TDSR and LTV Ratio: Should These Cooling Measures Be Reviewed?

Guest Contributor

Guest Contributor

Last updated 10 August, 2018

This article was originally published in on 24 July 2018.

One of the main killers of the property boom was the Total Debt Servicing Ratio (TDSR) framework, coupled with a tighter loan-to-value (LTV) limits. Implemented in 2013 by the Singapore government, these loan curbs were implemented as part of a broader range of cooling measures.

Restricting the amount that buyers can borrow to buy property (especially from the second property onwards), the TDSR and the more stringent LTV limit had a big impact on resulting property demand, pushing transaction volume and prices overall downwards.

TSDR Effect on Property Average PSF Price Chart

The 2013 cooling measures had their desired impact on property prices. Chart from 01/01/2016 to 31/12/2015.

Now, you’d think that it would be good for the property market for the TDSR and LTV to be lifted. Because nothing would make us happier than a flood of new buyers, right? Looking at the longer term, however, our government could recognise the need for current cooling measures to become even tighter.

How do TDSR and the LTV limits work?

The TDSR, which remains in place today, restricts your total debt obligations to 60% of your monthly income. So if your monthly income is $5,000, your home loan repayments, plus any other loan repayments, cannot exceed $3,000.

In addition, the maximum amount you can borrow for the purchase of a second property onwards was reduced based on loan tenure and your age. This is a rundown of the current LTV limits:

Credits: Monetary Authority of Singapore (MAS)

Now a lot of Singaporeans frown upon these specific cooling measures, but consider some simple facts:

  1. Before the loan curbs, property loan tenures were getting dangerously long
  2. A lot of Singaporeans lack diversification, and pour everything into their house
  3. Financially prudent numbers are far below the existing loan curbs
  4. A lot of borrowers aren’t considering long term interest rates

Point 1: Before the loan curbs, property loan tenures were getting dangerously long

Between 2009 to 2012, almost half of all home loans by financial institutions (about 45%) had tenures exceeding 30 years. The average home loan also stretched from 25 to 29 years during that time.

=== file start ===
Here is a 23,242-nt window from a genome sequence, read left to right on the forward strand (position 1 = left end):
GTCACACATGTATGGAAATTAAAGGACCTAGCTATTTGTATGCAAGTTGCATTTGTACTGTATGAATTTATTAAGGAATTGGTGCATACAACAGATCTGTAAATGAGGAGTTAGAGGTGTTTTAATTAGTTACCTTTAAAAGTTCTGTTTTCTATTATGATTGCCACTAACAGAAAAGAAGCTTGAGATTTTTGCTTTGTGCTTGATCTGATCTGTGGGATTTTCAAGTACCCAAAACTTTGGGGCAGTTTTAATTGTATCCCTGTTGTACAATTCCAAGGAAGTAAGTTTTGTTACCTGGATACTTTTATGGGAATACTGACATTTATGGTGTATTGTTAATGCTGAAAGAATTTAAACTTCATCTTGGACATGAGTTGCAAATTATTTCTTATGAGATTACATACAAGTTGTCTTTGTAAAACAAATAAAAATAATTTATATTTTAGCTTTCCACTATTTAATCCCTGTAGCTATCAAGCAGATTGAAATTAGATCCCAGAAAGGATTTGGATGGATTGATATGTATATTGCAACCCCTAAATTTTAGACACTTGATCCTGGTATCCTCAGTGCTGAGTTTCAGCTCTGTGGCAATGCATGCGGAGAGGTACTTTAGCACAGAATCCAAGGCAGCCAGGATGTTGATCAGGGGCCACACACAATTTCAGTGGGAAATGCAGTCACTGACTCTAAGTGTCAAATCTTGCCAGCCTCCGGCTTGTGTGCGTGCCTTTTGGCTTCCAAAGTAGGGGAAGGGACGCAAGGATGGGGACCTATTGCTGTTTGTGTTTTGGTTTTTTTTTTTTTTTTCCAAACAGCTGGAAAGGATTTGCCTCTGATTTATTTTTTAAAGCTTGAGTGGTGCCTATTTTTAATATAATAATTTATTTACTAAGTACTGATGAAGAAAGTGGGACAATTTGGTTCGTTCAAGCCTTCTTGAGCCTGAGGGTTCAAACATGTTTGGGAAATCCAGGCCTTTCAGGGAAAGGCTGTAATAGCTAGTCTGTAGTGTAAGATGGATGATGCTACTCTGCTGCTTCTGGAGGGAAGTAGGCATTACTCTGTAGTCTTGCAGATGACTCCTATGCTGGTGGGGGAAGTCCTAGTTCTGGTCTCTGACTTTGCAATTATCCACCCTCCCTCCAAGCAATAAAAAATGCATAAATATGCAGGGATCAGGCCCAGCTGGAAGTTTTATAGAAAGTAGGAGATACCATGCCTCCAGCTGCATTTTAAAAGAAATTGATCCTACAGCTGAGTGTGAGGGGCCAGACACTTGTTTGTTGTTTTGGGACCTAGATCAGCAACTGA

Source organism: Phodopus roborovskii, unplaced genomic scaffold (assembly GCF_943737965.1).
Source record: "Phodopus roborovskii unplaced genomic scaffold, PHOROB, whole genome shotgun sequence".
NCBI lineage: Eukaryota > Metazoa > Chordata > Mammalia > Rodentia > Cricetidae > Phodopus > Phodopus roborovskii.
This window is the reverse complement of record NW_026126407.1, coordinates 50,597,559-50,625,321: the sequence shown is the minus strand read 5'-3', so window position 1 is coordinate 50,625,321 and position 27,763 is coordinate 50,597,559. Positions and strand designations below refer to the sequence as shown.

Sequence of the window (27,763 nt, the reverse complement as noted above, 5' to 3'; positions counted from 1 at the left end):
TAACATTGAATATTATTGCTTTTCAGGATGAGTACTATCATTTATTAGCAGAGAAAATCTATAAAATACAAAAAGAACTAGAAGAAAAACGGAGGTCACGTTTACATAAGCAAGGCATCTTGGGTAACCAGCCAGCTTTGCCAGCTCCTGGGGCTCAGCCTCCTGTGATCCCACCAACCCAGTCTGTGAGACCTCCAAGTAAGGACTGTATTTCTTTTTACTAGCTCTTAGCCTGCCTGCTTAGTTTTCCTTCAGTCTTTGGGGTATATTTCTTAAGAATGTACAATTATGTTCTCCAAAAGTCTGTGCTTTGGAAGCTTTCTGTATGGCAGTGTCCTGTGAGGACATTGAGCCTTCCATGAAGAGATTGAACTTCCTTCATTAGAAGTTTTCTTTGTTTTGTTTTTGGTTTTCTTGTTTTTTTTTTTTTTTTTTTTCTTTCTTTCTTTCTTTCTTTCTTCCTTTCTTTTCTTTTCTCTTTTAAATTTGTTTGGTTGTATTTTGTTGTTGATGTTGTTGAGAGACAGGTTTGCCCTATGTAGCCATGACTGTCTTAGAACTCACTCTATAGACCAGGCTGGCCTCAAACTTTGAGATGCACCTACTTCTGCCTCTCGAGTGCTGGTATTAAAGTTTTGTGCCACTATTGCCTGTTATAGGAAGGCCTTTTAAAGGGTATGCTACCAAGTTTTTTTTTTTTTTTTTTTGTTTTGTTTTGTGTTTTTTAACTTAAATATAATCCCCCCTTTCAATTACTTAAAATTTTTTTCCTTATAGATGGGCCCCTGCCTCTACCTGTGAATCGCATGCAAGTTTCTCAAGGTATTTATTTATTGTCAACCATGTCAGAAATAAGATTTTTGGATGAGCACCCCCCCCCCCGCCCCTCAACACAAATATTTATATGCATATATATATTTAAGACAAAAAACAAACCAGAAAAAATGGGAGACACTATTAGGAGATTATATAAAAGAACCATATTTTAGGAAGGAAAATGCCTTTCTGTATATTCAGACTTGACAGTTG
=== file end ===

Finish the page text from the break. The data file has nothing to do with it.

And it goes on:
While the TDSR and LTV has mostly put a stop to it, buyers still have an underlying desire to own condos — or just the biggest flat we can get — by taking the longest loan tenure they can. But the fact is that they can’t work forever, and many of them will be dangerously close to our retirement age, or even past it, by the time they finish paying for their homes.

This usually results in roping in working children as co-borrowers, or being forced to sell and downgrade. Some elderly Singaporeans worsen the situation by refusing to let go (i.e. selling the house they’ve worked so hard for and raised their children in). This causes home loan repayments to soak up large parts of their retirement fund, which can very well run out in their lifetime.

As necessary measures have already been taken (i.e. cutting the loan amount based on age), we don’t mean that loan tenures need to be tightened further. But it’s probably not a good idea for the government not to loosen these age limits. Singaporean property buyers should also seriously contemplate capping their loans at 20 to 25 years. It may mean a smaller home, but do you really want to be paying a home loan at age 60?

Point 2: A lot of Singaporeans lack diversification, and pour everything into their house

Do we think property is a great investment? Of course we do, or we wouldn’t be listing them. But we think property is great in the same way power tools are — valuable only if you use them responsibly.

Some Singaporeans, however, are too optimistic about property assets. They tend to equate their house or flat with a retirement fund, as they assume they can sell it for big profits when they’re old (the worst of these plans end with “…and then I will move in with my children”).